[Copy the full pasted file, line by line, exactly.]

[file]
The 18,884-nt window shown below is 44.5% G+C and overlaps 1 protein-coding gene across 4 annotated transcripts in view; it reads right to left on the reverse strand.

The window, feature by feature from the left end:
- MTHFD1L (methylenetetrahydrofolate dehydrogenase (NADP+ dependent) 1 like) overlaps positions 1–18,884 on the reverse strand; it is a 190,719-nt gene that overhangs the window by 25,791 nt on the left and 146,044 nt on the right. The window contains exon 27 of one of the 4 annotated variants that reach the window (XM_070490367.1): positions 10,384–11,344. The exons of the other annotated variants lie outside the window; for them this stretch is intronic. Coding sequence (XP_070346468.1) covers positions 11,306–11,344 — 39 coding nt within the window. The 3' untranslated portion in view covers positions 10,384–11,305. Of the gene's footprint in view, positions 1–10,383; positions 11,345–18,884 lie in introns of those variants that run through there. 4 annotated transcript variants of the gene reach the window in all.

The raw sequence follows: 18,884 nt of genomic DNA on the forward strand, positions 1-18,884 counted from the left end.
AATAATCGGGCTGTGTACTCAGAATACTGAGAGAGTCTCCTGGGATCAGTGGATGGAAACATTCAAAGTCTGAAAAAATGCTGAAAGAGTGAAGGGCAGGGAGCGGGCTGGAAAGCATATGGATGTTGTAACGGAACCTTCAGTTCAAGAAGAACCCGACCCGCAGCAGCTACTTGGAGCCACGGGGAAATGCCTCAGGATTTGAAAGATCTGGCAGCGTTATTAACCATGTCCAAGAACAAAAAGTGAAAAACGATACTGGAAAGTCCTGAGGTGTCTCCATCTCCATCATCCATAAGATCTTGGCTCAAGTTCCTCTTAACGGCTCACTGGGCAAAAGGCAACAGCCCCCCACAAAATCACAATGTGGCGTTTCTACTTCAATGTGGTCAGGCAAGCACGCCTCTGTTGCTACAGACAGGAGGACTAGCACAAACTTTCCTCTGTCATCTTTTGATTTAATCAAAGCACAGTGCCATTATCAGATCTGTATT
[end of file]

The 18,884-nt window shown below is 44.5% G+C and overlaps 1 protein-coding gene across 4 annotated transcripts in view; it reads right to left on the reverse strand.

The window, feature by feature from the left end:
- MTHFD1L (methylenetetrahydrofolate dehydrogenase (NADP+ dependent) 1 like) overlaps positions 1–18,884 on the reverse strand; it is a 190,719-nt gene that overhangs the window by 25,791 nt on the left and 146,044 nt on the right. The window contains exon 27 of one of the 4 annotated variants that reach the window (XM_070490367.1): positions 10,384–11,344. The exons of the other annotated variants lie outside the window; for them this stretch is intronic. Coding sequence (XP_070346468.1) covers positions 11,306–11,344 — 39 coding nt within the window. The 3' untranslated portion in view covers positions 10,384–11,305. Of the gene's footprint in view, positions 1–10,383; positions 11,345–18,884 lie in introns of those variants that run through there. 4 annotated transcript variants of the gene reach the window in all.

The raw sequence follows: 18,884 nt of genomic DNA on the forward strand, positions 1-18,884 counted from the left end.
AATAATCGGGCTGTGTACTCAGAATACTGAGAGAGTCTCCTGGGATCAGTGGATGGAAACATTCAAAGTCTGAAAAAATGCTGAAAGAGTGAAGGGCAGGGAGCGGGCTGGAAAGCATATGGATGTTGTAACGGAACCTTCAGTTCAAGAAGAACCCGACCCGCAGCAGCTACTTGGAGCCACGGGGAAATGCCTCAGGATTTGAAAGATCTGGCAGCGTTATTAACCATGTCCAAGAACAAAAAGTGAAAAACGATACTGGAAAGTCCTGAGGTGTCTCCATCTCCATCATCCATAAGATCTTGGCTCAAGTTCCTCTTAACGGCTCACTGGGCAAAAGGCAACAGCCCCCCACAAAATCACAATGTGGCGTTTCTACTTCAATGTGGTCAGGCAAGCACGCCTCTGTTGCTACAGACAGGAGGACTAGCACAAACTTTCCTCTGTCATCTTTTGATTTAATCAAAGCACAGTGCCATTATCAGATCTGTATT